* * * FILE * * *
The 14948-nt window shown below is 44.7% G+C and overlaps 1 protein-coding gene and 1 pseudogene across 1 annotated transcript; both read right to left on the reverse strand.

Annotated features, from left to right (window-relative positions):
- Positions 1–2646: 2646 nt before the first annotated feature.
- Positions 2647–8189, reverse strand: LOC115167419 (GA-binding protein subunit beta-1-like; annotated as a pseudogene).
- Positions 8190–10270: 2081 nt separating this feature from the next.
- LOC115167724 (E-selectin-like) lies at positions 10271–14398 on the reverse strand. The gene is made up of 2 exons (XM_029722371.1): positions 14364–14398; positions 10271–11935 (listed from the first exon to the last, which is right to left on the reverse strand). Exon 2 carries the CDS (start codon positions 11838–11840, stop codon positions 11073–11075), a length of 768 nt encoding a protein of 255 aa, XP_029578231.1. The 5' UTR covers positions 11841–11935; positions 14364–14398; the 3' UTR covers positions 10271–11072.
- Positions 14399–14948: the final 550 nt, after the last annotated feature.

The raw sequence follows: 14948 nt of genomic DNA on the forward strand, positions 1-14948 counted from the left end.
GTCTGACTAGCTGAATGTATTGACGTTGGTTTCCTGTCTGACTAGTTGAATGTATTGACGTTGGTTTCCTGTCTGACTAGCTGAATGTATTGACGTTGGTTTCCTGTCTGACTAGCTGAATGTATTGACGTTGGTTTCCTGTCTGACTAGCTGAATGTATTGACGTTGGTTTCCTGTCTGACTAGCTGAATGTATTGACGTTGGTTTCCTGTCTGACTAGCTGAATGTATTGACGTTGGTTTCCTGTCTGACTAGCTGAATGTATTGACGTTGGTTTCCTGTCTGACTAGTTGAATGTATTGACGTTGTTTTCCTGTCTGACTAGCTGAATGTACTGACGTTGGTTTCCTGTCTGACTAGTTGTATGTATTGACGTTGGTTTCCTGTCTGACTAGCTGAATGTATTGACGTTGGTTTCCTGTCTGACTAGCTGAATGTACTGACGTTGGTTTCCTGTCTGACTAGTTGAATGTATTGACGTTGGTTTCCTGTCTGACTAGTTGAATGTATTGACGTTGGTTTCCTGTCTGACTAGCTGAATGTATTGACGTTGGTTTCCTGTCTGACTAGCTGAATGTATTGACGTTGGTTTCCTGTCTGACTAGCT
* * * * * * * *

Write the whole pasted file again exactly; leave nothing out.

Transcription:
The 14948-nt window shown below is 44.7% G+C and overlaps 1 protein-coding gene and 1 pseudogene across 1 annotated transcript; both read right to left on the reverse strand.

Annotated features, from left to right (window-relative positions):
- Positions 1–2646: 2646 nt before the first annotated feature.
- Positions 2647–8189, reverse strand: LOC115167419 (GA-binding protein subunit beta-1-like; annotated as a pseudogene).
- Positions 8190–10270: 2081 nt separating this feature from the next.
- LOC115167724 (E-selectin-like) lies at positions 10271–14398 on the reverse strand. The gene is made up of 2 exons (XM_029722371.1): positions 14364–14398; positions 10271–11935 (listed from the first exon to the last, which is right to left on the reverse strand). Exon 2 carries the CDS (start codon positions 11838–11840, stop codon positions 11073–11075), a length of 768 nt encoding a protein of 255 aa, XP_029578231.1. The 5' UTR covers positions 11841–11935; positions 14364–14398; the 3' UTR covers positions 10271–11072.
- Positions 14399–14948: the final 550 nt, after the last annotated feature.

The raw sequence follows: 14948 nt of genomic DNA on the forward strand, positions 1-14948 counted from the left end.
GTCTGACTAGCTGAATGTATTGACGTTGGTTTCCTGTCTGACTAGTTGAATGTATTGACGTTGGTTTCCTGTCTGACTAGCTGAATGTATTGACGTTGGTTTCCTGTCTGACTAGCTGAATGTATTGACGTTGGTTTCCTGTCTGACTAGCTGAATGTATTGACGTTGGTTTCCTGTCTGACTAGCTGAATGTATTGACGTTGGTTTCCTGTCTGACTAGCTGAATGTATTGACGTTGGTTTCCTGTCTGACTAGCTGAATGTATTGACGTTGGTTTCCTGTCTGACTAGTTGAATGTATTGACGTTGTTTTCCTGTCTGACTAGCTGAATGTACTGACGTTGGTTTCCTGTCTGACTAGTTGTATGTATTGACGTTGGTTTCCTGTCTGACTAGCTGAATGTATTGACGTTGGTTTCCTGTCTGACTAGCTGAATGTACTGACGTTGGTTTCCTGTCTGACTAGTTGAATGTATTGACGTTGGTTTCCTGTCTGACTAGTTGAATGTATTGACGTTGGTTTCCTGTCTGACTAGCTGAATGTATTGACGTTGGTTTCCTGTCTGACTAGCTGAATGTATTGACGTTGGTTTCCTGTCTGACTAGCT